Monet in Mind: Monet’s life and influences

Posted: 21st May 2021

Humber Museums Partnership - Monet in Mind: Monet’s life and influences

Written by Lucy from the Future Ferens

Monet was a very interesting guy…

A first impression, if you will, are the water lilies. His most distinctive motif to date, and he had a habit of using a successful motif wherever he could put it. In fact, there are over 250 paintings of water lilies attributed to Claude Monet, as they were the main focus of his life during his last 30 years living in Giverny. One of the 250 paintings sold for over £27m at a New York auction, the equivalent to over £3.3 billion if sold in Monet’s lifetime.

Monet was born November 14, 1840 in the ninth arrondissement, or district, of Paris. His father was the proprietor of a family business and encouraged Monet to follow in his footsteps, but his mother, a trained singer, was supportive of his artistic ventures, and can widely be considered as the cooler parent. He became well known in his community for his caricatures, often capturing local residents and even his teachers.

It was Monet’s introduction to Eugene Bodin, a French painter now remembered as one of the first to begin landscape painting outside from observation, that drove him to move to Paris in 1858 to pursue art. This began his legacy. He enrolled at the Academie Sussie in Paris, founded in 1815 and most famous for having Romanticism painter Eugene Delacroix study and work there. It was here that Monet met Camille Pissaro, a fellow artist who would become a friend of Monet for many years to come.

For a year in 1861, Monet served in the military, and was discharged for health reasons. His return to Paris the following year introduced him to several artists, including Renoir, and Jongkind, who proved to be a great influence in the development of Monet’s landscape painting. Monet began to create marine landscape paintings, and despite receiving several accolades, including acceptance into the Salon, a juried Parisian art show, he struggled financially.

Following the beginnings of his relationship with his muse Camille Doncieux, and the birth of their first son, Monet attempted suicide by drowning in the River Seine due to the financial hardships and despondency wracking their lives. In 1870, Monet’s art began to receive patrons, or financial sponsors, and he married Camille that same year. Following an outbreak of war, Monet moved to London, where he met his first art dealer.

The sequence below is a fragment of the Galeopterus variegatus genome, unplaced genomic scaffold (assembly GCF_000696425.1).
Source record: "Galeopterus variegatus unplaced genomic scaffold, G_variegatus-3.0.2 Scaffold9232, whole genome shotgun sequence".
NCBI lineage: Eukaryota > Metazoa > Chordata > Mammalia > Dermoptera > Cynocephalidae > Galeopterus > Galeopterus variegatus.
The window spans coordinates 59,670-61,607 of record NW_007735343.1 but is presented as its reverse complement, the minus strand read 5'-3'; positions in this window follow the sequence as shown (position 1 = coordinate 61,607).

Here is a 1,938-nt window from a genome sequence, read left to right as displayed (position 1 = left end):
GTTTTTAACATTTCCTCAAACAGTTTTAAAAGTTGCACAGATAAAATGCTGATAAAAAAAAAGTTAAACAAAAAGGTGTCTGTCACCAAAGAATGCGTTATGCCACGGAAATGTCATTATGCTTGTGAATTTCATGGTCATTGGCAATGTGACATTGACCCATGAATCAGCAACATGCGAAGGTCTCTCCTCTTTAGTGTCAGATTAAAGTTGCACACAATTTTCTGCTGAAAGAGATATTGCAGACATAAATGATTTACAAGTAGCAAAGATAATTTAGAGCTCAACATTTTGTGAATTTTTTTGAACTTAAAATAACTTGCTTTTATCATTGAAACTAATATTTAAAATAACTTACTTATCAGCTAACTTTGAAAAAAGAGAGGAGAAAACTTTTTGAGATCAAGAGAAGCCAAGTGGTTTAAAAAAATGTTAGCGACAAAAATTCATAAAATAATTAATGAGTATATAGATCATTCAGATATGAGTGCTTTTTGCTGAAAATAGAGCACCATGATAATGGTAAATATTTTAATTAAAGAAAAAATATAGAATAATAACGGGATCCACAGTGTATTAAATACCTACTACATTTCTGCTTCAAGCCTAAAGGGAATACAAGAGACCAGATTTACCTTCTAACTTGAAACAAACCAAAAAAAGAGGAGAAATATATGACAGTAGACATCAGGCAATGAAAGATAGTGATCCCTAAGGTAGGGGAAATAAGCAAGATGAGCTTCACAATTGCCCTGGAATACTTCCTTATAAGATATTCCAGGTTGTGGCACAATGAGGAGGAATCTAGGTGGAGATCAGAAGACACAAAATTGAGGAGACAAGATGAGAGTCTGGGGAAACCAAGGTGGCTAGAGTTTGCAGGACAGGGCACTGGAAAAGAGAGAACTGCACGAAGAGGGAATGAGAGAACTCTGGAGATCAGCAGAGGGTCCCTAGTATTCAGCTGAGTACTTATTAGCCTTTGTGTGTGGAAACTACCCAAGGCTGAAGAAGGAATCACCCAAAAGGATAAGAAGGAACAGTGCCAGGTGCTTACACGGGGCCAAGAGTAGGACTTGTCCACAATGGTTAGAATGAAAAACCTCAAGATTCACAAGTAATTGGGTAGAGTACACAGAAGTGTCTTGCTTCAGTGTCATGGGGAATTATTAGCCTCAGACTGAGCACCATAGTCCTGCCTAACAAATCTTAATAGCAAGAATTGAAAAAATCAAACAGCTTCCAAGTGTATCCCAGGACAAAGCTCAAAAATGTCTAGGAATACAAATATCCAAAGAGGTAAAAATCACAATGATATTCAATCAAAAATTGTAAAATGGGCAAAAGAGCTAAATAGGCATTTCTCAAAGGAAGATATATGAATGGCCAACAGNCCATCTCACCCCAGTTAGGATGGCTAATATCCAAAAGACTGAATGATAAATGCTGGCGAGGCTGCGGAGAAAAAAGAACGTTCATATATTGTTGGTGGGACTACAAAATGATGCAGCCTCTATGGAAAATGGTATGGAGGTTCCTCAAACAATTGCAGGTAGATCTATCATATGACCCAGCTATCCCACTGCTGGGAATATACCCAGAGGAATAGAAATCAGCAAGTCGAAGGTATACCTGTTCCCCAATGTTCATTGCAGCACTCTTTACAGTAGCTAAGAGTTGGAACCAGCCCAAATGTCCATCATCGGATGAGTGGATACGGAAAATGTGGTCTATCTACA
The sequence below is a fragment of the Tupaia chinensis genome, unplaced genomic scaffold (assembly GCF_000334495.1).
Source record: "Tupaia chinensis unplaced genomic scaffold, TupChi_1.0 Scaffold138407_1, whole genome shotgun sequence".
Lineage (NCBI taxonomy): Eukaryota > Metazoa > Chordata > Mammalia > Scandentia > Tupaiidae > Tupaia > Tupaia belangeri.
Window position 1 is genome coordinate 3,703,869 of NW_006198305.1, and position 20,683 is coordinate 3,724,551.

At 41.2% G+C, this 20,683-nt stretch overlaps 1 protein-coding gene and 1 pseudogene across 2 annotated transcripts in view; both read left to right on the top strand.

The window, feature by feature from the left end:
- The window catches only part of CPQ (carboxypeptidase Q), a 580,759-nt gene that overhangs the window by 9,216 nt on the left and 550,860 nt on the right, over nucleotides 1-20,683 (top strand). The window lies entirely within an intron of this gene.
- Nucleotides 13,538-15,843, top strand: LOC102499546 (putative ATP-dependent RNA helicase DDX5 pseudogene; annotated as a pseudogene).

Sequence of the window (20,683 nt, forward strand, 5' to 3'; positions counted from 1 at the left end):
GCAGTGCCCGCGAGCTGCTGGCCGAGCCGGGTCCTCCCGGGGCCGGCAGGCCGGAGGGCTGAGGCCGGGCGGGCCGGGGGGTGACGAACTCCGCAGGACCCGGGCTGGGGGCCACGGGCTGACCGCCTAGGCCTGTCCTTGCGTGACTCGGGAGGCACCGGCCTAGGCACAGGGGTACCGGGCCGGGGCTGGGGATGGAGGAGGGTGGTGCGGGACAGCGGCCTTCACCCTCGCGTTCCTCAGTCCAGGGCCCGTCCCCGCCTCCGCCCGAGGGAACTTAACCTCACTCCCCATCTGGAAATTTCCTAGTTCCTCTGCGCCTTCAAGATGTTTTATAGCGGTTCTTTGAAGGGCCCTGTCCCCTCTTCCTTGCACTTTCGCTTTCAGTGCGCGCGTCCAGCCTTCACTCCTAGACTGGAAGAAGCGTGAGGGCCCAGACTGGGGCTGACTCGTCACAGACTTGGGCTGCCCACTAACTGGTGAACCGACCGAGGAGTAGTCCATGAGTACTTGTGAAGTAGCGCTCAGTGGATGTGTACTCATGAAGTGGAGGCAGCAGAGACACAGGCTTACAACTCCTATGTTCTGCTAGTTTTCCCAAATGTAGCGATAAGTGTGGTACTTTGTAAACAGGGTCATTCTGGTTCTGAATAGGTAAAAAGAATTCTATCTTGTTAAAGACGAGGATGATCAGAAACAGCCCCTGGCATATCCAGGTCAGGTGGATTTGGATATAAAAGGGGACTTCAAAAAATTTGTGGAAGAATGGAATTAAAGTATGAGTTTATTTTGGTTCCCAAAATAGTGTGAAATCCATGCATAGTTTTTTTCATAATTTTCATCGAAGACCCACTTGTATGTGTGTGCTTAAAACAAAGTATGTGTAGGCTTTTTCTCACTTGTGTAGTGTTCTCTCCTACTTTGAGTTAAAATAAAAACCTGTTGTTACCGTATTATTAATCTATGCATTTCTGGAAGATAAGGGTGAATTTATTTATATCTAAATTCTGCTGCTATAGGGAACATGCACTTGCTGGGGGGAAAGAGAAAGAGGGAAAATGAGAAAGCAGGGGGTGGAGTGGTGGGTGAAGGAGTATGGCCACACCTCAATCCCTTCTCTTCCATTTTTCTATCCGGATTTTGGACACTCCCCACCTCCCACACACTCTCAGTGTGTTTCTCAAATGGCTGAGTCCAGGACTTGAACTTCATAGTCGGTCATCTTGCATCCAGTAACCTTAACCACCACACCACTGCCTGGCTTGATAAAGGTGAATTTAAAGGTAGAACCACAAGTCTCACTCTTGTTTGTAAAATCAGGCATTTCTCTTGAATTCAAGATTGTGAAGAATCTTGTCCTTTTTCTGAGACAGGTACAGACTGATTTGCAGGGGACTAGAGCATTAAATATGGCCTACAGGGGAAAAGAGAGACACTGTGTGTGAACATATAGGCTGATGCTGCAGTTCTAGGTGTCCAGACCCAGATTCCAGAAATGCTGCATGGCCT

At this point in his life, Monet was in luck. He had a wife, a son, money, and an art dealer. His work was beginning to generate talk, and his popularity in Paris followed him to London. His connection with London deepened in his famous paintings years later in 1899, of the Palace of Westminster and the River Thames.

He returned to France, and settled just outside of Paris, often travelling in search of new motifs. Another of Monet’s many series titled “Antibes”, a collection of over forty paintings made within 4 months, was created based on a landscape of the French coastal city in the late 1880s. The repetition of Monet’s motifs emphasises his desire to capture a natural, living atmosphere in his work.

“Everyone discusses my art and pretends to understand, as if it were necessary to understand, when it is simply necessary to love.”
Claude Monet, November 1840 – December 1926

Perhaps one of Monet’s most famous works came at the time of his greatest personal loss. The death of Monet’s long-time partner and subject of many of his portraits, Camille, had a profound impact on his work. His piece, “Camille on her Deathbed”, 1879, is one of the most haunting and stark paintings of the Impressionist era. Camille died at the age of 32, and Monet was left in a state of immense grief which he channeled into his art. He remarried three years later in 1892.
Monet’s work during the 1890s and early 1900s were parallel with his fascination of light and time, and how to portray them within his work. This is an additional reason Monet painted so many pieces featuring the same motif; different paintings would show the changes in time, morning light to midday to dusk, and portray the motif in an expressive new way. Monet’s fascination with capturing a natural scene is one of the elements of his work that have delighted for generations.

By 1911, Monet started to develop cataracts in his eyes, and he lost touch with the new wave of Avant Garde in the art world. The impressionists began to be succeeded by the Cubists, led by Picasso and Braque. At this point, Monet’s work was still highly accoladed and achieved great levels of interest; his final series of 12 paintings of waterlilies was commissioned by a Parisian museum and stretched the full length of the gallery wall, in an attempt to “soothe the nerves” of visitors and provide a peaceful atmosphere. This can be seen as a reflection of Monet’s transitionary period in his life.

Monet died on December 5, 1926. His work has defined generations of artists, and he left a legacy of art that celebrates nature, embraces personal style, and will inspire many for generations to come.